Maintenance and maintenance tasks for materiel in a system.

Sep 012016

Integrated Logistics Support Services

The ten ILS elements

The ten ILS elements


The ten areas of ILS:

Why is ILS Important to Defence ?
For Defence, it’s ensuring that:

  •  we provide the optimum Mission System to the user
  •  it’s provided to:
    •  the right person
    •  at the right place
    •  at the right time
  •  deliver it in best possible condition with the ability to fulfil its designed mission role under the stated operational conditions as per it’s mission profile.

Why is ILS Important to the Contractor / Service Provider ?
Knowing and understanding the ILS requirements permits the contractor to deliver what Defence needs to:

  •  accurately acquire and sustain the Materiel System through life at the greatest Operational Availability (Ao) for the best Total Cost of Ownership (TCO) to Defence and the Tax payer.

To do this in a cost effective manner, the contractor must be able to deliver equipment and supporting documentation:

  •  without duplication of effort or continuous rework
  •  delivering best ILS practice and product to Defence thereby enabling them to be viewed by Defence as a preferred tenderer for future work (Scorecard), and
  •  be internationally competitive in the Defence arena

The most attractive part for the contractors:

  •  Sustainment activities or Through Life Support (TLS) contracts for Defence materiel are often more lucrative than the supply of the original equipment
  •  TLS of the Mission System and many of the Support Systems are now being managed and maintained by the OEM.
  •  Generally, 20% to 30% of funds are spent in Acquisition and 70% to 80% spent in Sustainment.

How do you do ILS ?
You don’t “DO” ILS; you perform Logistic Support Analysis (LSA) tasks that allows you to achieve the ILS outcomes.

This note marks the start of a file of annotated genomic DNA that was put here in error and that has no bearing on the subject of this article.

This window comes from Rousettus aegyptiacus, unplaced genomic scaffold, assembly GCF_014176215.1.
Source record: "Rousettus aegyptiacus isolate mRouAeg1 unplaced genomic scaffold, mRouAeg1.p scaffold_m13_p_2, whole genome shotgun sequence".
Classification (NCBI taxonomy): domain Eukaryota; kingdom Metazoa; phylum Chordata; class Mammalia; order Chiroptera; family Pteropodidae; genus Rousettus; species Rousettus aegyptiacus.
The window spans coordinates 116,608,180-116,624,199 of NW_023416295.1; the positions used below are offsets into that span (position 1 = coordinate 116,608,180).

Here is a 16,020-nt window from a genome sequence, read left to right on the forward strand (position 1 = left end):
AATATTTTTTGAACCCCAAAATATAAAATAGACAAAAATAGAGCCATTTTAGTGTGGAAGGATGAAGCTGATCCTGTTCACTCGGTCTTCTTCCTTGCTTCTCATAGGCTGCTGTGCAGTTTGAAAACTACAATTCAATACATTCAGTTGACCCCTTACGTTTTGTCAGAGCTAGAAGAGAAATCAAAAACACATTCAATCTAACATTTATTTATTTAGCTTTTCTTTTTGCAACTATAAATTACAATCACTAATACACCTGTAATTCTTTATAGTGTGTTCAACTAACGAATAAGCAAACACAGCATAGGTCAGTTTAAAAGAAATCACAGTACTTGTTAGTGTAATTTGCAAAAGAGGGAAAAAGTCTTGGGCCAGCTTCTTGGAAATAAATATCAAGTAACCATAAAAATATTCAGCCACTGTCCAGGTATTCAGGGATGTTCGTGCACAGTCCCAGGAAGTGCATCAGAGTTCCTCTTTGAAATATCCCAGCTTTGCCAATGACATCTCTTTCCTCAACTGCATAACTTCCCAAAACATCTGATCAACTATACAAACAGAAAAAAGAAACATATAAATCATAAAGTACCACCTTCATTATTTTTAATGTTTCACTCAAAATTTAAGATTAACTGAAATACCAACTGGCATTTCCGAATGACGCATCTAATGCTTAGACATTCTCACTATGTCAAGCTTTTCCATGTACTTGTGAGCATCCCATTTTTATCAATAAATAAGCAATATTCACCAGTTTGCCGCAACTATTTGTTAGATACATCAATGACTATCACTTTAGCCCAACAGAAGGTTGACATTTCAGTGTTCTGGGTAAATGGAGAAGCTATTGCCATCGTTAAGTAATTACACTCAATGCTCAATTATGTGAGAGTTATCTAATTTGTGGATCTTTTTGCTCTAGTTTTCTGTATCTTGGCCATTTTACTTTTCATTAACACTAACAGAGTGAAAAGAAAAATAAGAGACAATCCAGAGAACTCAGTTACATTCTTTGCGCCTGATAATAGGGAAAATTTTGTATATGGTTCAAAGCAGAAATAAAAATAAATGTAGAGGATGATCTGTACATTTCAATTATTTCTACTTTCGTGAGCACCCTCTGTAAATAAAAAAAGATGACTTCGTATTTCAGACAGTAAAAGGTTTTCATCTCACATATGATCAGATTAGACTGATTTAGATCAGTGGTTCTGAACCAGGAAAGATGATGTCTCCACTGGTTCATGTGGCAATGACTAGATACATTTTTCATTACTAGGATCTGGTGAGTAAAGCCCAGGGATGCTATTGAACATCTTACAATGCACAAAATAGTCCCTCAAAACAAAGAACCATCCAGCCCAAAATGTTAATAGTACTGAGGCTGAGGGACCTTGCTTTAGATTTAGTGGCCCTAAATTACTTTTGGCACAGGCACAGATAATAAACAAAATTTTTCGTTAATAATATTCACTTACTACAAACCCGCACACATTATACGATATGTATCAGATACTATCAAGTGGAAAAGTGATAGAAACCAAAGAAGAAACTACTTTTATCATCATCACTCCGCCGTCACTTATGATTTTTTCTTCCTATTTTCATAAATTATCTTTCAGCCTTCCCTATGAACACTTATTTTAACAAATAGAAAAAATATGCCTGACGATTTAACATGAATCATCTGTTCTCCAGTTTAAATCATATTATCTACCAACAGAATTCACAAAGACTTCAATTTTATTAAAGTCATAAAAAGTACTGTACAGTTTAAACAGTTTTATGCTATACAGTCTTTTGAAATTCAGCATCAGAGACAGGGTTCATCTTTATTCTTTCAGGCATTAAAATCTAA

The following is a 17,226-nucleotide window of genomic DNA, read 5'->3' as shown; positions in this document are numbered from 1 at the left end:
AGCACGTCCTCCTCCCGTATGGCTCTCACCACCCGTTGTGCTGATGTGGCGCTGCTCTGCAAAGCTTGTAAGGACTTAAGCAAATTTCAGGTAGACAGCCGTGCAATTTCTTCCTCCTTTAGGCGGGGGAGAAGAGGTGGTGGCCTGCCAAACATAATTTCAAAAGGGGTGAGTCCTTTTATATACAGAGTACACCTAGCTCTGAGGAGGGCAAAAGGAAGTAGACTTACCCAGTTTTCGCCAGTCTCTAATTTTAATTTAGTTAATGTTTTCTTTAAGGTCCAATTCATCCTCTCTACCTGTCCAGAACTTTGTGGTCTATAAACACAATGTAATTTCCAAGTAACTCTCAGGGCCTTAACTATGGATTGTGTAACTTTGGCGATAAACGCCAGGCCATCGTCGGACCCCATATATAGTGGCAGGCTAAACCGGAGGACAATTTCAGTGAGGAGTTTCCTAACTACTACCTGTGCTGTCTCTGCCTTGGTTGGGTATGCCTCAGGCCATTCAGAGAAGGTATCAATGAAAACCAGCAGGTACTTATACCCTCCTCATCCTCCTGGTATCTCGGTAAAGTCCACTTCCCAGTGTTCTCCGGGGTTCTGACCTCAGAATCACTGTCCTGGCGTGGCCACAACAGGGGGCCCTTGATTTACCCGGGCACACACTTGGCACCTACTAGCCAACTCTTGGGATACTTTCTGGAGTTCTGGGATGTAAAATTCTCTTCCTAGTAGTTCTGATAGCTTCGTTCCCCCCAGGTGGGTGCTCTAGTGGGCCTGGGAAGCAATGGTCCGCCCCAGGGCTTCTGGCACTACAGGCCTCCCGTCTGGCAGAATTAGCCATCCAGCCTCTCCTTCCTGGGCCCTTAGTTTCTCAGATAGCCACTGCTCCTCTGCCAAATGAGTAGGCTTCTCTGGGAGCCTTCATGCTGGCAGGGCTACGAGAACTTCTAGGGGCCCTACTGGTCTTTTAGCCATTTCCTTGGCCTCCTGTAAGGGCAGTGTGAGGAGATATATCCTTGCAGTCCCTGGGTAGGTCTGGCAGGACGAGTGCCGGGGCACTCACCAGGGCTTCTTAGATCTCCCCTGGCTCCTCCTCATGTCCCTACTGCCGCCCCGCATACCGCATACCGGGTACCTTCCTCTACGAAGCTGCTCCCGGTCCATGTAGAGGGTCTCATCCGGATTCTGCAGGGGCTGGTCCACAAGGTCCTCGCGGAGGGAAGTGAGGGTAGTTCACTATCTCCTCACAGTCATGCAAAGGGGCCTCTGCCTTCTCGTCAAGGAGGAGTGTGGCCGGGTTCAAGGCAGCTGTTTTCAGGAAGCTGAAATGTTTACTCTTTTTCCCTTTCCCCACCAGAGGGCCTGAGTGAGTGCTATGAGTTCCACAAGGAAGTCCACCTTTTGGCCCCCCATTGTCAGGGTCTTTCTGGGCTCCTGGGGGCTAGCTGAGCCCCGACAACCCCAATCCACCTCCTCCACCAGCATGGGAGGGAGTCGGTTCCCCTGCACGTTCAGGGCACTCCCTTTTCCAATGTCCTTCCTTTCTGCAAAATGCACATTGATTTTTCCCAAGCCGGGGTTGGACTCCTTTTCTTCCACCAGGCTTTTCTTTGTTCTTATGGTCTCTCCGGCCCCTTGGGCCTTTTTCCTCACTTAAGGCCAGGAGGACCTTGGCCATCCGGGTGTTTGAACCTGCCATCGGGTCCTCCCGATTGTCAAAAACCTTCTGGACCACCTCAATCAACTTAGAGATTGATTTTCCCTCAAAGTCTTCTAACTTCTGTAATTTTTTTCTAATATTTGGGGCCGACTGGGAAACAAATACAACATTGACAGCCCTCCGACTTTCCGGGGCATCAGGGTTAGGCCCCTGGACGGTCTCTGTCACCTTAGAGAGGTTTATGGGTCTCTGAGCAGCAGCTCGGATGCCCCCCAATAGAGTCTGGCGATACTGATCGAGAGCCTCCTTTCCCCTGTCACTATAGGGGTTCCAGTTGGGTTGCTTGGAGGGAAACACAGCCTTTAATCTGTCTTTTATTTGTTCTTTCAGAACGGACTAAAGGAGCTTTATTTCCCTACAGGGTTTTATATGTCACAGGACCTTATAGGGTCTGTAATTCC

Those LSA Disciplines include:

  •  Reliability, Availability and Maintainability (RAM)
  •  Failure Modes, Effects & Criticality Analysis (FMECA) (done during design)
  •  Failure Modes & Effects Analysis (FMEA) (done after design to determine maintenance tasks)
  •  Reliability Centred Maintenance (RCM)
  •  Level Of Repair Analysis (LORA)
  •  Verification and Validation (V&V)
  •  Life Cycle Costing Analysis (LCCA)

So what is Logistics Support Analysis (LSA)?

LSA is a selected group of analytical techniques.
It is conducted continually throughout the Materiel Life Cycle (MLC).
It provides the data to support improvements to the efficiency of the Materiel System.
All data from the analysis is stored in the Logistic Support Analysis Record (LSAR).

Sep 012016

Maintenance Engineering Analysis (MEA).

FMEA, RCM, and MTA are also referred to as Maintenance Engineering Analysis (MEA).

  • FMEA  Failure Modes Effects Analysis – How can the equipment fail and what is the effect of failure.
  • RCM    Reliability Centred Maintenance – Maintenance focused on preventive replacements in order to maximise the operational period.
  • MTA    Maintenance Task Analysis – What specific tasks need to be performed to maintain the equipment
Sep 012016

Maintenance Support
Maintenance support includes all the considerations necessary to ensure:

  • an optimally maintainable materiel system;
  • with a defined maintenance support structure.

In Service Maintenance Support includes:

  • Processes / Procedures
  • Maintenance data collection / management
  • Training for the Personnel
  • Manuals
  • Tools and support equipment (calibration)
  •  Personnel to do the maintenance
Sep 012016

Maintenance Requirements Determination or MRD is a fundamental part of Integrated Logistic Support.

MRD is the umbrella term for: Failure Modes Effects and Criticality Analysis (FMECA), Reliability Centred Maintenance (RCM), Maintenance Task Analysis (MTA) and Level of Repair Analysis (LORA).
FMEA, RCM, and MTA are also referred to as Maintenance Engineering Analysis (MEA).


Maintenance Requirements Determination Software: eMRD

Aug 312016

Reliability, Availability, Maintainability (RAM)

RAM is the assessment of the inherent reliability of an item or system,

  • Reliability: how long it can be expected to operated before failure, based on the individual components from which it is comprised
  • Availability: its expected or required availability for operations, and
  • Maintainability: the maintenance time and complexity of repair of individual items,

which are then used to determine redundancy requirements, equipment quantity and maintenance resources required.

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Aug 312016

Level of Repair Analysis

What is Level Of Repair Analysis?

Level Of Repair Analysis combines two elements:

  •  Cost Analysis
  •  Repair Level Analysis

Cost Analysis determines Whether maintenance should be performed; which includes all costs incurred:

  • to establish and utilise a repair venue